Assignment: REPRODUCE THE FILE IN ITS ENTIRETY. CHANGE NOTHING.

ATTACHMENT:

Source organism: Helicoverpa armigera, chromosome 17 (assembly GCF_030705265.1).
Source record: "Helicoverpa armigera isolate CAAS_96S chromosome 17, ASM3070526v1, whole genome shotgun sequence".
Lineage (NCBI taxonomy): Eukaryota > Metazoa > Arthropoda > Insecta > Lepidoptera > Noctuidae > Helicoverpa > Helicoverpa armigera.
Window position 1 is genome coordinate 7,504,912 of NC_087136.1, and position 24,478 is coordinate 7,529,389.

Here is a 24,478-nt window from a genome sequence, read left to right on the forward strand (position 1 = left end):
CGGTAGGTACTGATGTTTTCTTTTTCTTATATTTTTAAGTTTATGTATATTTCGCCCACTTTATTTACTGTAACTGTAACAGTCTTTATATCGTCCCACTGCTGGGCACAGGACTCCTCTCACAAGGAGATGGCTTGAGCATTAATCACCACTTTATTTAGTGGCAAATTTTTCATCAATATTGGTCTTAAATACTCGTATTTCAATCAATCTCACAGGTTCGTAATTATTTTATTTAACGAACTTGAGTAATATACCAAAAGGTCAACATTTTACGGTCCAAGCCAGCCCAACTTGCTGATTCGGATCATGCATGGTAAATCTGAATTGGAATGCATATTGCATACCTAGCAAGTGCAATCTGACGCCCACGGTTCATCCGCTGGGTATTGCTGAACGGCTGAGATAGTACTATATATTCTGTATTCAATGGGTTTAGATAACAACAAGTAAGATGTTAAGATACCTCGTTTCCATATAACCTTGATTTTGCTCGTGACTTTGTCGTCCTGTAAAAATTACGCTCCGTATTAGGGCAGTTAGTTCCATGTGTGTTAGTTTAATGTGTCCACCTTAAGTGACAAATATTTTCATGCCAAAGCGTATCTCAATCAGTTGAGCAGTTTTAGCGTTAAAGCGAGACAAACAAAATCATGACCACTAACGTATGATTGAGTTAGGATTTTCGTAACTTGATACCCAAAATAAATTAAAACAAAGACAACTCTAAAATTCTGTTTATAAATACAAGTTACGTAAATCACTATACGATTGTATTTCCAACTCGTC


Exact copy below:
Source organism: Helicoverpa armigera, chromosome 17 (assembly GCF_030705265.1).
Source record: "Helicoverpa armigera isolate CAAS_96S chromosome 17, ASM3070526v1, whole genome shotgun sequence".
Lineage (NCBI taxonomy): Eukaryota > Metazoa > Arthropoda > Insecta > Lepidoptera > Noctuidae > Helicoverpa > Helicoverpa armigera.
Window position 1 is genome coordinate 7,504,912 of NC_087136.1, and position 24,478 is coordinate 7,529,389.

Here is a 24,478-nt window from a genome sequence, read left to right on the forward strand (position 1 = left end):
CGGTAGGTACTGATGTTTTCTTTTTCTTATATTTTTAAGTTTATGTATATTTCGCCCACTTTATTTACTGTAACTGTAACAGTCTTTATATCGTCCCACTGCTGGGCACAGGACTCCTCTCACAAGGAGATGGCTTGAGCATTAATCACCACTTTATTTAGTGGCAAATTTTTCATCAATATTGGTCTTAAATACTCGTATTTCAATCAATCTCACAGGTTCGTAATTATTTTATTTAACGAACTTGAGTAATATACCAAAAGGTCAACATTTTACGGTCCAAGCCAGCCCAACTTGCTGATTCGGATCATGCATGGTAAATCTGAATTGGAATGCATATTGCATACCTAGCAAGTGCAATCTGACGCCCACGGTTCATCCGCTGGGTATTGCTGAACGGCTGAGATAGTACTATATATTCTGTATTCAATGGGTTTAGATAACAACAAGTAAGATGTTAAGATACCTCGTTTCCATATAACCTTGATTTTGCTCGTGACTTTGTCGTCCTGTAAAAATTACGCTCCGTATTAGGGCAGTTAGTTCCATGTGTGTTAGTTTAATGTGTCCACCTTAAGTGACAAATATTTTCATGCCAAAGCGTATCTCAATCAGTTGAGCAGTTTTAGCGTTAAAGCGAGACAAACAAAATCATGACCACTAACGTATGATTGAGTTAGGATTTTCGTAACTTGATACCCAAAATAAATTAAAACAAAGACAACTCTAAAATTCTGTTTATAAATACAAGTTACGTAAATCACTATACGATTGTATTTCCAACTCGTC